The federal government should require doctors and hospitals to give Americans preferential treatment over foreigners in receiving scarce organ transplants, a congressional task force was told yesterday.

"There have been abuses," said Dr. Olga Jonasson, director of the national Task Force on Organ Transplantation and chief of surgery at Cook County Hospital in Chicago. The task force, which is holding meetings around the country, is to advise Congress by January 1986 on how organ donation, procurement and distribution should be handled in the United States.

She said some U.S. doctors and medical centers have solicited some foreign patients to come here for transplants. Some surgeons and transplant centers also have made large profits by charging some foreign patients more for the operations than U.S. citizens, and she urged an end to both practices.

Recent newspaper reports by The Pittsburgh Press and The Washington Post have shown that foreign nationals have received a disproportionate number of organ transplants in those cities.

According to testimony before the panel, some hospitals distribute organs to relatives of staff members, or to wealthy individuals who donate money to the hospital, without regard to medical need.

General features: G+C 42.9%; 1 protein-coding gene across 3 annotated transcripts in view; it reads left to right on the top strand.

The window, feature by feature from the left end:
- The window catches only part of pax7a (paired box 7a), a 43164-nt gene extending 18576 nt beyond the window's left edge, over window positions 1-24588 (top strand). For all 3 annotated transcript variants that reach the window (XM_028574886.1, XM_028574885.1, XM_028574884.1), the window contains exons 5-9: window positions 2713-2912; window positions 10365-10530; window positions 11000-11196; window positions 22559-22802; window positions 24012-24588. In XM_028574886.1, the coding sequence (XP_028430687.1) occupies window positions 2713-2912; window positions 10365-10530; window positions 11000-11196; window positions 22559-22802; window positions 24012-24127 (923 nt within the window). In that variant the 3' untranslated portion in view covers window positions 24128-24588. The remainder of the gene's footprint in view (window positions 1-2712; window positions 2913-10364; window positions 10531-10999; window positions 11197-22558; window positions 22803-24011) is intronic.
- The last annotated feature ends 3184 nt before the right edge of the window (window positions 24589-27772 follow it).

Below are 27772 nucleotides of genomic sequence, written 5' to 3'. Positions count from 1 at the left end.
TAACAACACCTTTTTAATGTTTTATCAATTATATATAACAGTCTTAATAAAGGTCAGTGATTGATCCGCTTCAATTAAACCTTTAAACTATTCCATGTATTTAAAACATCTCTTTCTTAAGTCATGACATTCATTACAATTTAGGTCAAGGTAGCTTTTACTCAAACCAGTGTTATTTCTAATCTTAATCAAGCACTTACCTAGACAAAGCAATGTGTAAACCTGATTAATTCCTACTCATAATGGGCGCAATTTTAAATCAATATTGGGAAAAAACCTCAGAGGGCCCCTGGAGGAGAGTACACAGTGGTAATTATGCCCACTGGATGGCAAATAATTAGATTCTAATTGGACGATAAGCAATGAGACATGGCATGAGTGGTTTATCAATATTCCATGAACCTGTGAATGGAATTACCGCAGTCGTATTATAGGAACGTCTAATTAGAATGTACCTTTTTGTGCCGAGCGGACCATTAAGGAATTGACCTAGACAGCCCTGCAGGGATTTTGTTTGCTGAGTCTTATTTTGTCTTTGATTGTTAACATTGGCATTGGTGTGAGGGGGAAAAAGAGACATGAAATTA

"The foreign nationals who come to get kidneys do not represent a slice of life in their countries," said Dr. Terry Strom, an immunologist at Beth Israel Hospital in Boston. "The foreign national issue would be more palatable if we weren't getting a certain strata," he said, indicating that the majority of foreign transplant patients are among the elite of their countries.

But another of the 25-member panel, Dr. Paul Russell, chief of the transplant unit of Massachusetts General Hospital, said that despite what the task force recommends, "We are quite powerless to prevent people from doing transplants . . . . there's no way to police it."

In the wake of the newspaper reports, several transplant groups recently approved policies to serve Americans first. But Dr. Robert Gordon, a transplant surgeon at Presbyterian-University of Pittsburgh Hospital, said, "This 'bottom of the barrel' policy really puts foreign nationals at extreme financial and social" risk. "If we bring patients over here, they will wait a long time under false pretenses . . . . It makes hostages out of them."

He added that news reports on abuses in his city have been "exaggerated" and he advised the panel to set up quotas to allocate 10 percent of U.S. transplants for foreign nationals yearly.

To ensure equal access to organs, others appearing before the panel suggested a lottery for organs. The task force also questioned whether a patient's age and medical condition and whether they had received earlier transplants, should be considered. Questions also were asked about giving transplants to heroin addicts and heavy smokers.

The parents of Kimberly Fuller, 9, of Elk City, Okla., who has been waiting a year for a heart and lung transplant, pleaded with the task force to encourage organ donations and to force better cooperation among hospitals and organ networks.